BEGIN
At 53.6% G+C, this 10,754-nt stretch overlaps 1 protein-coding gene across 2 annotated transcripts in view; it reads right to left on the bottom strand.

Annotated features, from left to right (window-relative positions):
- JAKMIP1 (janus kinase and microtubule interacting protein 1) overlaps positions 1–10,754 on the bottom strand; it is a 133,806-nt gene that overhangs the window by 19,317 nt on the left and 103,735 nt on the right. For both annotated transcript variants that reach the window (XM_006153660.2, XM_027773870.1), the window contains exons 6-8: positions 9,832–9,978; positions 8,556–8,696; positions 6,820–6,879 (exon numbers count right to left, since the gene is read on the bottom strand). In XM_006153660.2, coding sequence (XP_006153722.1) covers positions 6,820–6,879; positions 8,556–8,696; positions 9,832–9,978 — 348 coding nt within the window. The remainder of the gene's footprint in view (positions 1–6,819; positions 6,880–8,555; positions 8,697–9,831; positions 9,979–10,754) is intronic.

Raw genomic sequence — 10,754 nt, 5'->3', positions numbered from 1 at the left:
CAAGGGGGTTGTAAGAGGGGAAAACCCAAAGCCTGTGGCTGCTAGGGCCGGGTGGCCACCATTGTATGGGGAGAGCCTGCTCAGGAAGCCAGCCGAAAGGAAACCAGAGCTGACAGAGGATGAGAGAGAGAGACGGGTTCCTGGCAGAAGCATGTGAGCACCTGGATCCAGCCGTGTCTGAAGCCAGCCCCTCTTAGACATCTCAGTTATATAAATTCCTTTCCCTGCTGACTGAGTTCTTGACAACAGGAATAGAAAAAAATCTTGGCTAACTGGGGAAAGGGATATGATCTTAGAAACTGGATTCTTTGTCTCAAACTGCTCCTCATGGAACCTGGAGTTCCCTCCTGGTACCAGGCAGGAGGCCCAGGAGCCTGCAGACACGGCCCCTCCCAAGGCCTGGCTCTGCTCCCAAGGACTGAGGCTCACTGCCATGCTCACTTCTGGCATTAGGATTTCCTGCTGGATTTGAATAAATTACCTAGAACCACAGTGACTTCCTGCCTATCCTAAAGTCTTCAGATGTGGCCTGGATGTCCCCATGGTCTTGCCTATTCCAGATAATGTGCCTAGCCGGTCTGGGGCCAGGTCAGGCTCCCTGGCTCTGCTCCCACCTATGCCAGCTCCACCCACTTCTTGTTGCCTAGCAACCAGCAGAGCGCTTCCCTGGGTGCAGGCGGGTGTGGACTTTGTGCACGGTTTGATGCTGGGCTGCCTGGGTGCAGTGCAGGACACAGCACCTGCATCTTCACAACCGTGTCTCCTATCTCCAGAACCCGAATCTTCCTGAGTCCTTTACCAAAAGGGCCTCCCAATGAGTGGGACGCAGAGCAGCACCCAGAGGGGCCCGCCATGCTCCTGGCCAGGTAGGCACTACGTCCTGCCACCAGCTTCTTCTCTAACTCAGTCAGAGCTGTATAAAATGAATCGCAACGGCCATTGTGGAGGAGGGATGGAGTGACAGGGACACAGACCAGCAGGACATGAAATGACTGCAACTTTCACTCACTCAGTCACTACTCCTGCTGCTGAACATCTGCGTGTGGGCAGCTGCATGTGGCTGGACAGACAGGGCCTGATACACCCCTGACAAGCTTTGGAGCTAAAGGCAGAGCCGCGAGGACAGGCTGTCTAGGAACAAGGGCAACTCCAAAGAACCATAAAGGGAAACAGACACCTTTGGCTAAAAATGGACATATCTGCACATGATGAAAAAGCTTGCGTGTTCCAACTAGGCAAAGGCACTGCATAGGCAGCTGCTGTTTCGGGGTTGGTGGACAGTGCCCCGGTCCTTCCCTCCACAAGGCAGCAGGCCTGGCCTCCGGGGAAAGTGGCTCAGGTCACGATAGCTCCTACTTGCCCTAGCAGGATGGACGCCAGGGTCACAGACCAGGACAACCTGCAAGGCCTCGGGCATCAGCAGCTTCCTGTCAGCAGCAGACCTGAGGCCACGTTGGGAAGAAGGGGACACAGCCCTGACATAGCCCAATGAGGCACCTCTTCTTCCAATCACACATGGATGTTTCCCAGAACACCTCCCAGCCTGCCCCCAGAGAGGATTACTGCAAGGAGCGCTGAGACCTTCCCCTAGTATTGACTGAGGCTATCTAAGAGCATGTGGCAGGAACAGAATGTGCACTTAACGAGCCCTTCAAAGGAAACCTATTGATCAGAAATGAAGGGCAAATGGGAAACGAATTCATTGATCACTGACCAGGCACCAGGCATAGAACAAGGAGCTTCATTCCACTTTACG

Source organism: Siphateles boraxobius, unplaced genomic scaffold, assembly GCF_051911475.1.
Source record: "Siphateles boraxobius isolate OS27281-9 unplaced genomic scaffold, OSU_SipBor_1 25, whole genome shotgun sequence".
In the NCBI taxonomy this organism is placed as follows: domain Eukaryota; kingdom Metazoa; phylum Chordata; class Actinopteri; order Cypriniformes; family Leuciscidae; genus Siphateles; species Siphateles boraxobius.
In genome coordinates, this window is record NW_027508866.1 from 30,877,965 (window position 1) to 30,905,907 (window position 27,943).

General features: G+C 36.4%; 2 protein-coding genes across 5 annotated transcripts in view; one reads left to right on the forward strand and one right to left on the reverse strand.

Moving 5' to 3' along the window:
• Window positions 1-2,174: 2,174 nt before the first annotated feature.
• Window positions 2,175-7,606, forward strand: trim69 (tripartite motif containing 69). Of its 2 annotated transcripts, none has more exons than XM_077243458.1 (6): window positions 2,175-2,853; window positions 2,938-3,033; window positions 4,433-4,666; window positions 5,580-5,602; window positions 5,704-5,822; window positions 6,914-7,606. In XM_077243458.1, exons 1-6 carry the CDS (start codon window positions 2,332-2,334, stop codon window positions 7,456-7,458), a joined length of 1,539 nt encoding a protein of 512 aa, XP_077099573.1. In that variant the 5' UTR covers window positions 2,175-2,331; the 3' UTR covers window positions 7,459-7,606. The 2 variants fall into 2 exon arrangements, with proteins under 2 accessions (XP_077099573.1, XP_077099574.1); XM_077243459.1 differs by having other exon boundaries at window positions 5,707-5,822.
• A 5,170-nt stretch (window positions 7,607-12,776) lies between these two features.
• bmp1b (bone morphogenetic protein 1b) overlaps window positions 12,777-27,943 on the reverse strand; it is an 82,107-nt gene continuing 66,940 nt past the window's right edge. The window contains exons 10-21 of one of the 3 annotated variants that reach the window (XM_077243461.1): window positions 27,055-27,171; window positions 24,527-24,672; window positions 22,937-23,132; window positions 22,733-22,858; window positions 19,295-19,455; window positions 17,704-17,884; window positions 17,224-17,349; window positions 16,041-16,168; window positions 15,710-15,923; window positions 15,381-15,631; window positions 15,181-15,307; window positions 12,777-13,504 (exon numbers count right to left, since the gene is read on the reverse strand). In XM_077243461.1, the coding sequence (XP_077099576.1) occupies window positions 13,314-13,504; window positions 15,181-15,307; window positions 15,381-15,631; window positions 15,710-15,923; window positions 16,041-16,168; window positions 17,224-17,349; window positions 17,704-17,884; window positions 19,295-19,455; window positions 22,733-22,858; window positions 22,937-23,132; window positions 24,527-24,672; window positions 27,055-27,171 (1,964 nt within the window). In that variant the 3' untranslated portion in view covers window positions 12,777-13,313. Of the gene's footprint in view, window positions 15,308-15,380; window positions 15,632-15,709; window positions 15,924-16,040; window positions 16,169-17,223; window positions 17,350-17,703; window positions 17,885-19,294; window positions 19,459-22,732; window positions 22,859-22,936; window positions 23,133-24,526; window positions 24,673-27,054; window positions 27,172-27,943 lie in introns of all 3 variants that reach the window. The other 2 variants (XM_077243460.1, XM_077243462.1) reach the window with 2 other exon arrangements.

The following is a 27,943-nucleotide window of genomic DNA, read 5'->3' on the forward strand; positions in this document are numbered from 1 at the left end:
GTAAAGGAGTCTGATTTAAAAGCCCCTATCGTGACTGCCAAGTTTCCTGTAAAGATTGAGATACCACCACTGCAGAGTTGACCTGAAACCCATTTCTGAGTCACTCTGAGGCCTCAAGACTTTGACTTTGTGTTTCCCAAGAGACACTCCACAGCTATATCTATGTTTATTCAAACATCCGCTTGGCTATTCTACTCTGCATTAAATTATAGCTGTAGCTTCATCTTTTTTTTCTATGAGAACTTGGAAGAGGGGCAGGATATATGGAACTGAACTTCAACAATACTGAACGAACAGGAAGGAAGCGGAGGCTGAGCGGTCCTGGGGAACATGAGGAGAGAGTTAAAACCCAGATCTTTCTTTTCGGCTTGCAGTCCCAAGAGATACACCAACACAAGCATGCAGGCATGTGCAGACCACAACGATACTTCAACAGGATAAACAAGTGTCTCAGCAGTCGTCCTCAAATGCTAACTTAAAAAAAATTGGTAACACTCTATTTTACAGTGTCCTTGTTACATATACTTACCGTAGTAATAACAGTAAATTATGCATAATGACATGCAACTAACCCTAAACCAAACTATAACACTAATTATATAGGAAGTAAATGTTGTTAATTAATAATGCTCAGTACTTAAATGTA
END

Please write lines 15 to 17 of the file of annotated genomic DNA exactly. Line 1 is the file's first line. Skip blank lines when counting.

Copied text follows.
• bmp1b (bone morphogenetic protein 1b) overlaps window positions 12,777-27,943 on the reverse strand; it is an 82,107-nt gene continuing 66,940 nt past the window's right edge. The window contains exons 10-21 of one of the 3 annotated variants that reach the window (XM_077243461.1): window positions 27,055-27,171; window positions 24,527-24,672; window positions 22,937-23,132; window positions 22,733-22,858; window positions 19,295-19,455; window positions 17,704-17,884; window positions 17,224-17,349; window positions 16,041-16,168; window positions 15,710-15,923; window positions 15,381-15,631; window positions 15,181-15,307; window positions 12,777-13,504 (exon numbers count right to left, since the gene is read on the reverse strand). In XM_077243461.1, the coding sequence (XP_077099576.1) occupies window positions 13,314-13,504; window positions 15,181-15,307; window positions 15,381-15,631; window positions 15,710-15,923; window positions 16,041-16,168; window positions 17,224-17,349; window positions 17,704-17,884; window positions 19,295-19,455; window positions 22,733-22,858; window positions 22,937-23,132; window positions 24,527-24,672; window positions 27,055-27,171 (1,964 nt within the window). In that variant the 3' untranslated portion in view covers window positions 12,777-13,313. Of the gene's footprint in view, window positions 15,308-15,380; window positions 15,632-15,709; window positions 15,924-16,040; window positions 16,169-17,223; window positions 17,350-17,703; window positions 17,885-19,294; window positions 19,459-22,732; window positions 22,859-22,936; window positions 23,133-24,526; window positions 24,673-27,054; window positions 27,172-27,943 lie in introns of all 3 variants that reach the window. The other 2 variants (XM_077243460.1, XM_077243462.1) reach the window with 2 other exon arrangements.

The following is a 27,943-nucleotide window of genomic DNA, read 5'->3' on the forward strand; positions in this document are numbered from 1 at the left end:
GTAAAGGAGTCTGATTTAAAAGCCCCTATCGTGACTGCCAAGTTTCCTGTAAAGATTGAGATACCACCACTGCAGAGTTGACCTGAAACCCATTTCTGAGTCACTCTGAGGCCTCAAGACTTTGACTTTGTGTTTCCCAAGAGACACTCCACAGCTATATCTATGTTTATTCAAACATCCGCTTGGCTATTCTACTCTGCATTAAATTATAGCTGTAGCTTCATCTTTTTTTTCTATGAGAACTTGGAAGAGGGGCAGGATATATGGAACTGAACTTCAACAATACTGAACGAACAGGAAGGAAGCGGAGGCTGAGCGGTCCTGGGGAACATGAGGAGAGAGTTAAAACCCAGATCTTTCTTTTCGGCTTGCAGTCCCAAGAGATACACCAACACAAGCATGCAGGCATGTGCAGACCACAACGATACTTCAACAGGATAAACAAGTGTCTCAGCAGTCGTCCTCAAATGCTAACTTAAAAAAAATTGGTAACACTCTATTTTACAGTGTCCTTGTTACATATACTTACCGTAGTAATAACAGTAAATTATGCATAATGACATGCAACTAACCCTAAACCAAACTATAACACTAATTATATAGGAAGTAAATGTTGTTAATTAATAATGCTCAGTACTTAAATGTA